What we do is we look at the one-way seismic travel time and, with known information about velocities of various rock or geologic structures, we can determine approximately the maximum depth of any aquifer detected but, even more importantly, the beginning and end of that zone. And we can see multiple zones. So we can determine how deep to drill — the maximum drill depth, for any detectable zone, and then even approximate thickness and, using algorithms that are built in to the software, we can determine things like permeability, approximate porosity, and then output — the potential flow or yield.

Q. AquaLocate has a sister brand, PetroLocate. Does that work on the same principle, or is oil and gas a different animal?

A. It operates under the same scientific principle, it’s just a different firmware and different software. Those are necessary because of depth. The hardware is roughly the same. There are a few differences in the hardware, but primarily it’s the same. It does operate under the same seismoelectric principles.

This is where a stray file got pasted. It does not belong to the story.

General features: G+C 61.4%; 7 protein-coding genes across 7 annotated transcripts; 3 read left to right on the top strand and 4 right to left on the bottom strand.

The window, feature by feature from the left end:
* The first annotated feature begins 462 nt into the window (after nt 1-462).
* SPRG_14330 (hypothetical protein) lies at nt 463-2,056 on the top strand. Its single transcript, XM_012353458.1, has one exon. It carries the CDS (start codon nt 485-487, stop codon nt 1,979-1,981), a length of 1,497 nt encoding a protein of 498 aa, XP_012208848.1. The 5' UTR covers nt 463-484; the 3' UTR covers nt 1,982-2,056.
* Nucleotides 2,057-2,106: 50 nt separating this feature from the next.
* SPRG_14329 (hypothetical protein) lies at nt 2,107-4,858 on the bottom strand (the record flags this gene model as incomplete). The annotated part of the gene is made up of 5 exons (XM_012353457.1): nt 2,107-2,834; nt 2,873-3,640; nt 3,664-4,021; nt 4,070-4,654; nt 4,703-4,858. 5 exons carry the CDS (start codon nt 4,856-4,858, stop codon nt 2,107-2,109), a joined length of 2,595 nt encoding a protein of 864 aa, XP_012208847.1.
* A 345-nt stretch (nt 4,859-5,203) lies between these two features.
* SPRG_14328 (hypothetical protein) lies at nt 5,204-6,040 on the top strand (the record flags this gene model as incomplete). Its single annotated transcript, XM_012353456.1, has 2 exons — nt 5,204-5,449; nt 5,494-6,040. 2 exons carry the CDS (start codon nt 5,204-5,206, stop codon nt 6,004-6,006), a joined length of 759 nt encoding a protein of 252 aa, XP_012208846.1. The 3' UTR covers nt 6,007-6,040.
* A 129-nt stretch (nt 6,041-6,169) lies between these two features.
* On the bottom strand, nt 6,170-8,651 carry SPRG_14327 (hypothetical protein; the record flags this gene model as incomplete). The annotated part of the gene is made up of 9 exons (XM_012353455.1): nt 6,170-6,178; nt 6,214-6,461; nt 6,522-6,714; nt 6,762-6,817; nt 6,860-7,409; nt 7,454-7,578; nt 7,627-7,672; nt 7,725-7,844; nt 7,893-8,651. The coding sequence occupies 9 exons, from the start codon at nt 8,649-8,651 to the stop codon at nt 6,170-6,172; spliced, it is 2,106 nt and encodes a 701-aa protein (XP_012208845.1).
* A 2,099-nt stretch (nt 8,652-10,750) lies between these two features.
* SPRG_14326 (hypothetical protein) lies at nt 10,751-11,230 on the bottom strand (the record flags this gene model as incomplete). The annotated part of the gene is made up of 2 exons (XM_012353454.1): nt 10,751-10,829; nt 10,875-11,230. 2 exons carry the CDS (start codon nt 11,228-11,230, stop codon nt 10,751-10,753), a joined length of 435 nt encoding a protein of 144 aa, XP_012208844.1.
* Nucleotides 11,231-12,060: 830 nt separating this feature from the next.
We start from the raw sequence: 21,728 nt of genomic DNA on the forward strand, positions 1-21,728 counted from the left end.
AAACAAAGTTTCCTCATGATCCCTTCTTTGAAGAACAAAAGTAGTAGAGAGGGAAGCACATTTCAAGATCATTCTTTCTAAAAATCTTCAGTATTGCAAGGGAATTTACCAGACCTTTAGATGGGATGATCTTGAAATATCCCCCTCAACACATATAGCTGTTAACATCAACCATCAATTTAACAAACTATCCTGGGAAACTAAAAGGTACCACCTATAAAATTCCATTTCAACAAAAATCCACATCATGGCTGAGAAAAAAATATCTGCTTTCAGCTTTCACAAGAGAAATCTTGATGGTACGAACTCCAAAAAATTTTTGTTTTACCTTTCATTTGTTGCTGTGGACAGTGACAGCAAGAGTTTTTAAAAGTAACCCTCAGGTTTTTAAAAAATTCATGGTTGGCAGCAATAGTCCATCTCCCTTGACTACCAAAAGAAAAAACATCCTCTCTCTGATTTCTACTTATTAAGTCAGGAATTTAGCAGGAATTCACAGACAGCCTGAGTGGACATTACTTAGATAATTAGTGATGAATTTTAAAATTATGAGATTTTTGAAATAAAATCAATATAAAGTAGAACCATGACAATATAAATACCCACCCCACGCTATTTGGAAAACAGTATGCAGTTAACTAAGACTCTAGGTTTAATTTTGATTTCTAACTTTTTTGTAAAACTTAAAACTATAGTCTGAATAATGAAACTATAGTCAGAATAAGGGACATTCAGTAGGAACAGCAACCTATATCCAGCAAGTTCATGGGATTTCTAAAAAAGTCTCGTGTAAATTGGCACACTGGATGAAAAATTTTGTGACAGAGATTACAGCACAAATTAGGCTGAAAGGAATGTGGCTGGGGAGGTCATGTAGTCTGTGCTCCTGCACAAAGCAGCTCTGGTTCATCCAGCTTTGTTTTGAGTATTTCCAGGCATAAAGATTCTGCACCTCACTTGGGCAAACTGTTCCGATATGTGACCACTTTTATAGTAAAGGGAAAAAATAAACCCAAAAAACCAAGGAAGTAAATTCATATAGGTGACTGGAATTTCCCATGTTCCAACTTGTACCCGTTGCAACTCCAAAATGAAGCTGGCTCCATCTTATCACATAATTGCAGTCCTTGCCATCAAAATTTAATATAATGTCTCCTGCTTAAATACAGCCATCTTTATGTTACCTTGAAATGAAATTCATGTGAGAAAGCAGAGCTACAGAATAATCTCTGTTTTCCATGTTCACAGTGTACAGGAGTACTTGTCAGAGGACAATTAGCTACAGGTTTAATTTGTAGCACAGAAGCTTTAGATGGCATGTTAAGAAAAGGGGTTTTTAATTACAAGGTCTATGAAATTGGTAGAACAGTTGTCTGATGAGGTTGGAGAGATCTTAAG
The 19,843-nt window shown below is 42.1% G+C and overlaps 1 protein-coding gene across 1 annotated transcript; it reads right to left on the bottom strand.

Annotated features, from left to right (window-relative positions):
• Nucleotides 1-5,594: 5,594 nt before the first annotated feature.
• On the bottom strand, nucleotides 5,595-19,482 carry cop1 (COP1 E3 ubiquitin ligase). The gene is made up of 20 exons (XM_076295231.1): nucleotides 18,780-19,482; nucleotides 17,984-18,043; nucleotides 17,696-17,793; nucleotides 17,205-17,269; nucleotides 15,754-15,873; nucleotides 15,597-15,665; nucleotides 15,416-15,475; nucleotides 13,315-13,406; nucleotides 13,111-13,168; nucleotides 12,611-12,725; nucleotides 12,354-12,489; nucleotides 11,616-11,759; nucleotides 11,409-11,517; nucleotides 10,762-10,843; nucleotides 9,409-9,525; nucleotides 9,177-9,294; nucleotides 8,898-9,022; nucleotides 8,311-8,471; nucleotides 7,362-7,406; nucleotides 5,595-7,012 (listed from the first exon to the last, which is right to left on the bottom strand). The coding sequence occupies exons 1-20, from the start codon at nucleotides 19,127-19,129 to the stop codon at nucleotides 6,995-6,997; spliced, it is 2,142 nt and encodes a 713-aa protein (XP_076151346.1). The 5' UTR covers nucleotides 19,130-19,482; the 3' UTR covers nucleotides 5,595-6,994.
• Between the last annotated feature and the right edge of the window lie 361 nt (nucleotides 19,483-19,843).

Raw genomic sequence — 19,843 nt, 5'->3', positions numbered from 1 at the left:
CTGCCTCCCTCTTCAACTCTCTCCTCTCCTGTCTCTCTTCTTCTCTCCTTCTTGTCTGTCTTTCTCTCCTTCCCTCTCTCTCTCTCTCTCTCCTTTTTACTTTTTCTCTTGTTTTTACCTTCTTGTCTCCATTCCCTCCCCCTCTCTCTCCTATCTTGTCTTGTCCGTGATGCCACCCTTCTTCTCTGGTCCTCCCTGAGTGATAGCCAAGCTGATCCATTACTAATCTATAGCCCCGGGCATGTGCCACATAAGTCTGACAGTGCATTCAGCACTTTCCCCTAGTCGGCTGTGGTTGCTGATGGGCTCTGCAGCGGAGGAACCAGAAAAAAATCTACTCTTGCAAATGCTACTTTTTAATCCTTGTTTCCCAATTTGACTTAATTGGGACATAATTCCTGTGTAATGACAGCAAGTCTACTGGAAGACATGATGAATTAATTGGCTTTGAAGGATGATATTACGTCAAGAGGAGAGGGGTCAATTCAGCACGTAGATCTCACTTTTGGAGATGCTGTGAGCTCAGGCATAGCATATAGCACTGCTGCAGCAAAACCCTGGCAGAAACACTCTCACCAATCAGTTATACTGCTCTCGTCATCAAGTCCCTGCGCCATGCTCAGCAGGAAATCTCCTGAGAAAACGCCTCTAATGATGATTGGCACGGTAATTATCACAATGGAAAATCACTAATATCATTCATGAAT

Q. What types of formations would seismoelectric methods have the best success in?

A. Any geologic structure that’s capable of storing water would be good. It’s better to discuss the most difficult, which is typically karst limestone in some areas. So, where you have an aquifer that is in a karst limestone where you have big solution openings, for instance collapsed zones, it creates what might be described as “bright spots.” They’re hard to replicate because you’ll go across them, depending on the interval of testing, and you could see a bright spot and then it would disappear because the permeable zone is fairly small, compared to the area that might be tested. So those are actually the most difficult areas. Typically non-karst or very minor karst conditions, it works perfectly fine. … Operators that use our technology operate in every major geologic and most minor geologic structures you could think of. And it works quite well, because it’s not imaging the structure itself. It’s imaging or detecting the presence or absence of liquid.